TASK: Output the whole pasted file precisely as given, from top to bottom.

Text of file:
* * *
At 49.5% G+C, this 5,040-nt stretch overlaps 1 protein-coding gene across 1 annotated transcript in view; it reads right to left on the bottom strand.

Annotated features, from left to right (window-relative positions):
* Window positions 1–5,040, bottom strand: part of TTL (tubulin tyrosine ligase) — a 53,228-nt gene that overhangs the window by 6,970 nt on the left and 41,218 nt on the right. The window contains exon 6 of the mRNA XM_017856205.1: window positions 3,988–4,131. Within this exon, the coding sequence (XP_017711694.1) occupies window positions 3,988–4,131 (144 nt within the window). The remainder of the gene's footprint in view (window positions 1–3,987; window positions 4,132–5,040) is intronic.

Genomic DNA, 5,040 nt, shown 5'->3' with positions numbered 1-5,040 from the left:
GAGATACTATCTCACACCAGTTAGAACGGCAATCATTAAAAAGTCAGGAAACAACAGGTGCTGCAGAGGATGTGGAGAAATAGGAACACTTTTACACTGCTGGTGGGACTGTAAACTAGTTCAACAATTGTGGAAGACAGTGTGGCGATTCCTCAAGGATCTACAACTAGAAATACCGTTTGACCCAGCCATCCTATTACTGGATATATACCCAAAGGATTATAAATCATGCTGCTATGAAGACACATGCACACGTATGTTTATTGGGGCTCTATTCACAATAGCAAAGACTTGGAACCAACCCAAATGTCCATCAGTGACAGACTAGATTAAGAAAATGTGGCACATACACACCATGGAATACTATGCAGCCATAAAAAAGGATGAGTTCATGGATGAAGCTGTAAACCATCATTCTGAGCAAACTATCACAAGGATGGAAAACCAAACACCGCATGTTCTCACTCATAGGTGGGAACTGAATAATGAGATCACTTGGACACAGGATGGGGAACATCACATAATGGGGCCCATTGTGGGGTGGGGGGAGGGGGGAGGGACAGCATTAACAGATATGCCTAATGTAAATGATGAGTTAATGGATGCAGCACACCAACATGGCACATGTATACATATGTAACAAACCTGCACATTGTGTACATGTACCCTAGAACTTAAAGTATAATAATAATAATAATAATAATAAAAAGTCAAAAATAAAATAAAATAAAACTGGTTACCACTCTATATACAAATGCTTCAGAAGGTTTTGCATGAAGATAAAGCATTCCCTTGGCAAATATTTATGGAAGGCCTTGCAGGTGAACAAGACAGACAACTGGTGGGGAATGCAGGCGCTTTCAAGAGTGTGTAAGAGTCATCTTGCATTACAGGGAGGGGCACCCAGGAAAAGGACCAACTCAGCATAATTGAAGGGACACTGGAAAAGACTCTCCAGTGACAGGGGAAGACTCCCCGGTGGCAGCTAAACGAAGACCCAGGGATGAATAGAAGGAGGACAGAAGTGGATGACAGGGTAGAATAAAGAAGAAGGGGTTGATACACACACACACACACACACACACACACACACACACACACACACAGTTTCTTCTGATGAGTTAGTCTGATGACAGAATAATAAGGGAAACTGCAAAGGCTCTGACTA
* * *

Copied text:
At 49.5% G+C, this 5,040-nt stretch overlaps 1 protein-coding gene across 1 annotated transcript in view; it reads right to left on the bottom strand.

Annotated features, from left to right (window-relative positions):
* Window positions 1–5,040, bottom strand: part of TTL (tubulin tyrosine ligase) — a 53,228-nt gene that overhangs the window by 6,970 nt on the left and 41,218 nt on the right. The window contains exon 6 of the mRNA XM_017856205.1: window positions 3,988–4,131. Within this exon, the coding sequence (XP_017711694.1) occupies window positions 3,988–4,131 (144 nt within the window). The remainder of the gene's footprint in view (window positions 1–3,987; window positions 4,132–5,040) is intronic.

Genomic DNA, 5,040 nt, shown 5'->3' with positions numbered 1-5,040 from the left:
GAGATACTATCTCACACCAGTTAGAACGGCAATCATTAAAAAGTCAGGAAACAACAGGTGCTGCAGAGGATGTGGAGAAATAGGAACACTTTTACACTGCTGGTGGGACTGTAAACTAGTTCAACAATTGTGGAAGACAGTGTGGCGATTCCTCAAGGATCTACAACTAGAAATACCGTTTGACCCAGCCATCCTATTACTGGATATATACCCAAAGGATTATAAATCATGCTGCTATGAAGACACATGCACACGTATGTTTATTGGGGCTCTATTCACAATAGCAAAGACTTGGAACCAACCCAAATGTCCATCAGTGACAGACTAGATTAAGAAAATGTGGCACATACACACCATGGAATACTATGCAGCCATAAAAAAGGATGAGTTCATGGATGAAGCTGTAAACCATCATTCTGAGCAAACTATCACAAGGATGGAAAACCAAACACCGCATGTTCTCACTCATAGGTGGGAACTGAATAATGAGATCACTTGGACACAGGATGGGGAACATCACATAATGGGGCCCATTGTGGGGTGGGGGGAGGGGGGAGGGACAGCATTAACAGATATGCCTAATGTAAATGATGAGTTAATGGATGCAGCACACCAACATGGCACATGTATACATATGTAACAAACCTGCACATTGTGTACATGTACCCTAGAACTTAAAGTATAATAATAATAATAATAATAATAAAAAGTCAAAAATAAAATAAAATAAAACTGGTTACCACTCTATATACAAATGCTTCAGAAGGTTTTGCATGAAGATAAAGCATTCCCTTGGCAAATATTTATGGAAGGCCTTGCAGGTGAACAAGACAGACAACTGGTGGGGAATGCAGGCGCTTTCAAGAGTGTGTAAGAGTCATCTTGCATTACAGGGAGGGGCACCCAGGAAAAGGACCAACTCAGCATAATTGAAGGGACACTGGAAAAGACTCTCCAGTGACAGGGGAAGACTCCCCGGTGGCAGCTAAACGAAGACCCAGGGATGAATAGAAGGAGGACAGAAGTGGATGACAGGGTAGAATAAAGAAGAAGGGGTTGATACACACACACACACACACACACACACACACACACACACACACACAGTTTCTTCTGATGAGTTAGTCTGATGACAGAATAATAAGGGAAACTGCAAAGGCTCTGACTA